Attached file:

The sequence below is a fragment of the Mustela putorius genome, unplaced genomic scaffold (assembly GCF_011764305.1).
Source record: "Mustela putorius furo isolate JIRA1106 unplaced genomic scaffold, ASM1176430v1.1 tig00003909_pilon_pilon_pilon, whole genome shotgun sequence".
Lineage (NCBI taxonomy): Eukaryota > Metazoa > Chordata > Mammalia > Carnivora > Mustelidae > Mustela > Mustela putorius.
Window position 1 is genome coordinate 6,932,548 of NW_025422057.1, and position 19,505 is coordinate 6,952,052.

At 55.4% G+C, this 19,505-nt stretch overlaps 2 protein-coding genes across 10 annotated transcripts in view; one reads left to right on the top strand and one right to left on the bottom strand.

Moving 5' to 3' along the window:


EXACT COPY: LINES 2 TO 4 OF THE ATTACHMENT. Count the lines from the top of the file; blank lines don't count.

Source record: "Mustela putorius furo isolate JIRA1106 unplaced genomic scaffold, ASM1176430v1.1 tig00003909_pilon_pilon_pilon, whole genome shotgun sequence".
Lineage (NCBI taxonomy): Eukaryota > Metazoa > Chordata > Mammalia > Carnivora > Mustelidae > Mustela > Mustela putorius.
Window position 1 is genome coordinate 6,932,548 of NW_025422057.1, and position 19,505 is coordinate 6,952,052.